Date of Award


Level of Access Assigned by Author

Campus-Only Dissertation

Degree Name

Doctor of Philosophy (PhD)


Forest Resources


William Ostrofsky

Second Committee Member

John Brissette

Third Committee Member

Ramesh Gupta

Additional Committee Members

William Livingston

Robert Wagner


The above-ground responses of precommercially thinned (PCT) softwood stands have been well studied in comparison with the below-ground responses. The main objectives of this project were to compare root characteristics, and butt and root decay of red spruce and balsam fir in PCT and unthinned (UT) spruce-fir stands to provide information on windfirmness and decay condition of precommercially thinned stands.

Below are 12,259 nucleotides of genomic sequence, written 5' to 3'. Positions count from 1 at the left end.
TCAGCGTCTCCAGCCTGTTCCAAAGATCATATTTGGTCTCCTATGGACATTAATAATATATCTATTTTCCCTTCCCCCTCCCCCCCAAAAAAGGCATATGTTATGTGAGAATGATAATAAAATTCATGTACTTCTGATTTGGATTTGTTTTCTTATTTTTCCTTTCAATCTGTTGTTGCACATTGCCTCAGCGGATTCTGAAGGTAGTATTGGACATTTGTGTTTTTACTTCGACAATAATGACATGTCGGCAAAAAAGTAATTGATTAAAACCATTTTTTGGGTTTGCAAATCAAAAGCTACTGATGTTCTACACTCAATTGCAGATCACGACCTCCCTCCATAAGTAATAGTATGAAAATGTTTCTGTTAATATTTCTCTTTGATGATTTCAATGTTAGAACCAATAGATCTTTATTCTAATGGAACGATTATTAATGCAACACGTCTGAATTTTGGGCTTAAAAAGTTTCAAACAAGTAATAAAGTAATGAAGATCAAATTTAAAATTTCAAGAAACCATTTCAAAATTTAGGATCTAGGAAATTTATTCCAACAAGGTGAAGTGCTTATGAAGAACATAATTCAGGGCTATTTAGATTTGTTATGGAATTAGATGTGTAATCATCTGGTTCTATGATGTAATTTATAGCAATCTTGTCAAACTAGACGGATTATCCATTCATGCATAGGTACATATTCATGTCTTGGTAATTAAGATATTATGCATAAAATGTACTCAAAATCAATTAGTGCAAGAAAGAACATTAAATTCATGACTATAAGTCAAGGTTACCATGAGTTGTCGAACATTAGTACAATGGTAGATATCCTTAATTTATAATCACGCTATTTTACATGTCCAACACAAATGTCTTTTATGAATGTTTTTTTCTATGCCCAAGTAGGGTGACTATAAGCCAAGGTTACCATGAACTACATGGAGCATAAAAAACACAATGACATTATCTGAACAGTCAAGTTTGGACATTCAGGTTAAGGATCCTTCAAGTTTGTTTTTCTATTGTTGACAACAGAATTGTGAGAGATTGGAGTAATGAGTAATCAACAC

Twenty-four 1 m2 forest floor plots (all woody roots > 2.0 mm in diameter) in addition to 80 crop tree root systems (roots > 1.0 cm in diameter) were excavated by hand in 30-year-old spruce-fir stands. Half of the plots and trees were located in the stands that were PCT 18 years ago, and half of them were located in untreated stands. There was no difference in woody root density between PCT and UT stands. The average total root biomass and length was 1.2 kg/m and 65.57 m/m , respectively. For crop tree root systems, balsam fir had more root biomass and length in PCT than in UT stands. However, red spruce did not show this. Red spruce had a larger proportion of large roots and a smaller proportion of small roots than did balsam fir. Balsam fir had more deep roots than red spruce. A strong relationship was found between diameter at breast height (DBH) and root biomass, and DBH and root length for both species. For root decay incidence of crop trees, there was no difference between PCT and UT stands for either species. It was shown that butt decay proportion was the best predictor of variability of root decay incidence. Seventeen mature (10 PCT and 7 UT) and sixteen recently PCT spruce-fir stands were surveyed for butt decay incidence. In mature stands, no difference in thinning treatment was found for red spruce. In young stands, balsam fir live-tree butt decay incidence was higher than its stump decay incidence. Sixty red spruces and balsam firs (half in PCT and half in UT stands) were selected to test the effect of PCT on tree windfirmness. No difference was found between PCT and UT stands for either species.

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